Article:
New paper out on communication in memory clinic settings

There is now compelling evidence that Alzheimer’s disease (AD) takes hold in the brain decades before dementia symptoms appear, providing a window of opportunity for preventative efforts to stop the disease before the onset of dementia. Today’s research increasingly involves the whole continuum, including the earlier stages of the disease. This is accompanied by increasing numbers of patients in pre-dementia stages visiting the memory clinic with a strong need for information about their current disease or health status and the consequences for their daily life. This paradigm shift towards earlier AD stages and personalised medicine creates new challenges for clinician-patient communication. It can both be difficult for the clinician to communicate about AD biomarker results and dementia risk and for the patient to understand the message.

New research published in the journal Alzheimer’s Research & Therapy investigated the opinions of European memory clinic professionals on communicating about (etiological) diagnosis, prognosis, and prevention with patients and their care partners in the memory clinic. This study was conducted in the context of the EU-FINGERS and LETHE projects.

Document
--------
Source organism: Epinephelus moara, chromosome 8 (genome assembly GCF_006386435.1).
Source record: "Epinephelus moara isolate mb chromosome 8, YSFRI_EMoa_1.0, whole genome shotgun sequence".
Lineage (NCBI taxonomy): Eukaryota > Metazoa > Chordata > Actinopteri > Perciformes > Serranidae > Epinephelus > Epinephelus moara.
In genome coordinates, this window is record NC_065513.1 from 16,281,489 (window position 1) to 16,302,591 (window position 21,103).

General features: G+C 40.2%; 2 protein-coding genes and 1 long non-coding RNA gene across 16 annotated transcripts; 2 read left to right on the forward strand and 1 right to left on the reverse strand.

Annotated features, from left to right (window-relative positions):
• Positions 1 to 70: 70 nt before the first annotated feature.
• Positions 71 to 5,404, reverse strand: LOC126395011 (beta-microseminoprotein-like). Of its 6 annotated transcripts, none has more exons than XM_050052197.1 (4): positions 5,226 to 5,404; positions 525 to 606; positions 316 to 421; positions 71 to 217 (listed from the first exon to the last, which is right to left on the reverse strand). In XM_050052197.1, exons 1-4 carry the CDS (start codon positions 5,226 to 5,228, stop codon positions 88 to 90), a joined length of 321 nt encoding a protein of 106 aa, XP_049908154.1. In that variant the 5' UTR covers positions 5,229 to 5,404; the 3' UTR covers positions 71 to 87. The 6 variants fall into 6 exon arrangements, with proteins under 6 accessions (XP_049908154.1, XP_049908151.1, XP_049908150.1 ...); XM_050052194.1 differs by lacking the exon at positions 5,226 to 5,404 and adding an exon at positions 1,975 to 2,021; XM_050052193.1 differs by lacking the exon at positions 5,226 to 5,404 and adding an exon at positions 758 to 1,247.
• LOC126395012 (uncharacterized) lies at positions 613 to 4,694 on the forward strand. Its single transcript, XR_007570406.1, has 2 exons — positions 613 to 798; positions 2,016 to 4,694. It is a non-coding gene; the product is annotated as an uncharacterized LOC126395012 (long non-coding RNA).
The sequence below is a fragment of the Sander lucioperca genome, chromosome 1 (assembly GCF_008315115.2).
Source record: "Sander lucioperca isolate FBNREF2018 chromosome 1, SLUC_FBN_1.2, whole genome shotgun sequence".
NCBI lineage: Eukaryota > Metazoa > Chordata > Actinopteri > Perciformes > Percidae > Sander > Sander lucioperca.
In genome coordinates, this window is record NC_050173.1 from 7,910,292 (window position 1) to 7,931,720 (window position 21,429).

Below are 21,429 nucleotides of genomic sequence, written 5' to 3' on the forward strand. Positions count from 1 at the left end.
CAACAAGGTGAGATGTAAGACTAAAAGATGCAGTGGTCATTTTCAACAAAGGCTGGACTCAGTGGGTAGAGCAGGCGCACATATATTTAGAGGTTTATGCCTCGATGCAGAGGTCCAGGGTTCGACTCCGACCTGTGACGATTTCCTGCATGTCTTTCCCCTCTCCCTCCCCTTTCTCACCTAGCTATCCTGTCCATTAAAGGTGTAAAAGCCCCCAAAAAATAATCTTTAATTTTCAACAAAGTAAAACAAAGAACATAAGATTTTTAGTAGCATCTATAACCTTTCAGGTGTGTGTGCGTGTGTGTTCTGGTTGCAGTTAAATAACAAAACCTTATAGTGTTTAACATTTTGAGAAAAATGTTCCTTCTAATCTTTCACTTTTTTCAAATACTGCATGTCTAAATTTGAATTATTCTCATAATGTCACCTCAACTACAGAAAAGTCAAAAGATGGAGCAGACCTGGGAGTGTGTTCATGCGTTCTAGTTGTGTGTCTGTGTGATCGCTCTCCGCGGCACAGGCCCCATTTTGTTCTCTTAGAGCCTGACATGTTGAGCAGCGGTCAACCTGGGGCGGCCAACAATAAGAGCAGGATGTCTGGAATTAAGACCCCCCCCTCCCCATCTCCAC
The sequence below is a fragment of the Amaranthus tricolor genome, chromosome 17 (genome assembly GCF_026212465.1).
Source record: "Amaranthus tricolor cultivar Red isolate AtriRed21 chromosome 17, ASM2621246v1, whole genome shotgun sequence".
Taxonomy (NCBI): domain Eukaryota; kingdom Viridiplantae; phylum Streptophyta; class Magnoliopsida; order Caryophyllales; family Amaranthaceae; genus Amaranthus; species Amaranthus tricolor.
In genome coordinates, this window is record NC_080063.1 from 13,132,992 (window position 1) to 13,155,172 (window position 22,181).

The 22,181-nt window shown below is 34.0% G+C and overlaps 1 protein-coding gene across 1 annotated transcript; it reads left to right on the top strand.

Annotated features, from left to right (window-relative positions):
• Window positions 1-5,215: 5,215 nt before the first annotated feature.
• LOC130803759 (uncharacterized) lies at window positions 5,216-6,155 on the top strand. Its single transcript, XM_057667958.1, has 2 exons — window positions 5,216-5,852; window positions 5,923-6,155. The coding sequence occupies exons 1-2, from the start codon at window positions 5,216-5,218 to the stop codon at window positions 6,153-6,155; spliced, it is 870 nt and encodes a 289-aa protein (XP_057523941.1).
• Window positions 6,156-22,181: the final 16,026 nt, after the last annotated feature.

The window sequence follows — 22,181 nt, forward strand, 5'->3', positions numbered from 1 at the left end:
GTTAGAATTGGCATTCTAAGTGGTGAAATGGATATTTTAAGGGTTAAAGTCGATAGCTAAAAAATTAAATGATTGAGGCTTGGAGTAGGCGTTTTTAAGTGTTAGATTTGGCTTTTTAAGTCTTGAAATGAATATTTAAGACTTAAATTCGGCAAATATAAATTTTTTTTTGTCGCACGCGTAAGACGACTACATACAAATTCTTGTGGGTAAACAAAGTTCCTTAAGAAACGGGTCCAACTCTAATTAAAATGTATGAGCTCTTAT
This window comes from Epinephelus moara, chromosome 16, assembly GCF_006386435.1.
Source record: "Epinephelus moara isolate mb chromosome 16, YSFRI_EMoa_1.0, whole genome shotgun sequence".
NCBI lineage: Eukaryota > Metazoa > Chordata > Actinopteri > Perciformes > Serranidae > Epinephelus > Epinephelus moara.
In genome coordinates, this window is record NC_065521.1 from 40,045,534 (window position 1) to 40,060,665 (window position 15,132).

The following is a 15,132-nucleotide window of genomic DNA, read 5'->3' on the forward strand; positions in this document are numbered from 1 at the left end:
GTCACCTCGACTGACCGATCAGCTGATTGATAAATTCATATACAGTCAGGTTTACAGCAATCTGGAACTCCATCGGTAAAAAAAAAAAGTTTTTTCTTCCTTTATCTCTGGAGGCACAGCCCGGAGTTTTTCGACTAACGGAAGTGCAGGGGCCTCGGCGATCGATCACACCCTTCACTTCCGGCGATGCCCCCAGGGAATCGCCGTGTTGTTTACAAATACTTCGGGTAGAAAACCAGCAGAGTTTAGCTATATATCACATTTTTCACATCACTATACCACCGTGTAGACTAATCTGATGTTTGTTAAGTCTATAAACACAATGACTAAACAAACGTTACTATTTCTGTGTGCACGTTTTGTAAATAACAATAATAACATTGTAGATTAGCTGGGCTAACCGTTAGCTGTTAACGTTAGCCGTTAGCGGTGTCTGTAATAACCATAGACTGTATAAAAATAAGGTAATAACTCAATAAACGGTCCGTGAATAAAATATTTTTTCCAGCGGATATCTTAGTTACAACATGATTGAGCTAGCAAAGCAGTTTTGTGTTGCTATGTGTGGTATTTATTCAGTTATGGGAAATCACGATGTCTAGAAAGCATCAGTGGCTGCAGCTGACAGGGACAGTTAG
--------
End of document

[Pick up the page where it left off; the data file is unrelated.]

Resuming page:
160 memory clinic professionals from 21 European countries completed an online survey, consisting of four parts: (1) characteristics, (2) statements, (3) patient cases, and (4) needs and preferences for communication support. The majority of professionals agreed that communication on diagnosis, prognosis, and prevention should be personalised to the individual patient. However, professionals differed in how they would explain the meaning of (ab)normal biomarker results to patients, depending on their disease stage. In addition, the majority of clinicians would appreciate communicating skills training or online tools to support them in these complex conversations. These findings can inform the (further) development of such tools and communication skills training programs, and aid the implementation process.

Congratulations to all authors: Heleen M. A. Hendriksen, Aniek M. van Gils, Argonde C. van Harten, Tobias Hartmann, Francesca Mangialasche, Anita Kamondi, Miia Kivipelto, Hanneke F. M. Rhodius-Meester, Ellen M. A. Smets, Wiesje M. van der Flier and Leonie N. C. Visser!

You can read the paper here:

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